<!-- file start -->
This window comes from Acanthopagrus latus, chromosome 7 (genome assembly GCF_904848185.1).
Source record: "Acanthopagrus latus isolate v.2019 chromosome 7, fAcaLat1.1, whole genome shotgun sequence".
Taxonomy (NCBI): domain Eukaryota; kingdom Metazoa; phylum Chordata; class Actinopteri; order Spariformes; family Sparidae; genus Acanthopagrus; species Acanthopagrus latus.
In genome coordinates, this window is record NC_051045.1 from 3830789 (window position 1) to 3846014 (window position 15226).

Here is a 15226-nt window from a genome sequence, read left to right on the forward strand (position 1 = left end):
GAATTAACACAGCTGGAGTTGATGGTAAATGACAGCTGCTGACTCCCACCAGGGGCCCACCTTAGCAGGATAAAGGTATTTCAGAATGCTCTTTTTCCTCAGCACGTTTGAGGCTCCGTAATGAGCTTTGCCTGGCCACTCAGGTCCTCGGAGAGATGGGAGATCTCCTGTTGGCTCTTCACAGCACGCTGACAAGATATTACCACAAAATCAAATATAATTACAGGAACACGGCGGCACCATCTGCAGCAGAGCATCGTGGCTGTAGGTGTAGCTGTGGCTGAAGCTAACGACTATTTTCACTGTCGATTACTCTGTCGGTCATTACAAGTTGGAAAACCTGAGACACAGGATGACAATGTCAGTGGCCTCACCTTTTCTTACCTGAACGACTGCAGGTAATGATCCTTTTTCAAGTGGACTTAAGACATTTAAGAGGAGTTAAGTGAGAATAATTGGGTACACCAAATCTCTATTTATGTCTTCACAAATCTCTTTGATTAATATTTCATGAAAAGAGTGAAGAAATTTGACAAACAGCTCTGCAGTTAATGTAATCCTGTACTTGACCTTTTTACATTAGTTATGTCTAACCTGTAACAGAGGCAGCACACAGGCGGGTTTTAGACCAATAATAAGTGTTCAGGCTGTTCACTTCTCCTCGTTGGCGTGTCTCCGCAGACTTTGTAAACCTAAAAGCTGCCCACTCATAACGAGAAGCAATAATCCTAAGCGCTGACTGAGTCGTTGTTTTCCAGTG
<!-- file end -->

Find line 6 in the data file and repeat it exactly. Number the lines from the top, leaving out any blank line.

GAATTAACACAGCTGGAGTTGATGGTAAATGACAGCTGCTGACTCCCACCAGGGGCCCACCTTAGCAGGATAAAGGTATTTCAGAATGCTCTTTTTCCTCAGCACGTTTGAGGCTCCGTAATGAGCTTTGCCTGGCCACTCAGGTCCTCGGAGAGATGGGAGATCTCCTGTTGGCTCTTCACAGCACGCTGACAAGATATTACCACAAAATCAAATATAATTACAGGAACACGGCGGCACCATCTGCAGCAGAGCATCGTGGCTGTAGGTGTAGCTGTGGCTGAAGCTAACGACTATTTTCACTGTCGATTACTCTGTCGGTCATTACAAGTTGGAAAACCTGAGACACAGGATGACAATGTCAGTGGCCTCACCTTTTCTTACCTGAACGACTGCAGGTAATGATCCTTTTTCAAGTGGACTTAAGACATTTAAGAGGAGTTAAGTGAGAATAATTGGGTACACCAAATCTCTATTTATGTCTTCACAAATCTCTTTGATTAATATTTCATGAAAAGAGTGAAGAAATTTGACAAACAGCTCTGCAGTTAATGTAATCCTGTACTTGACCTTTTTACATTAGTTATGTCTAACCTGTAACAGAGGCAGCACACAGGCGGGTTTTAGACCAATAATAAGTGTTCAGGCTGTTCACTTCTCCTCGTTGGCGTGTCTCCGCAGACTTTGTAAACCTAAAAGCTGCCCACTCATAACGAGAAGCAATAATCCTAAGCGCTGACTGAGTCGTTGTTTTCCAGTG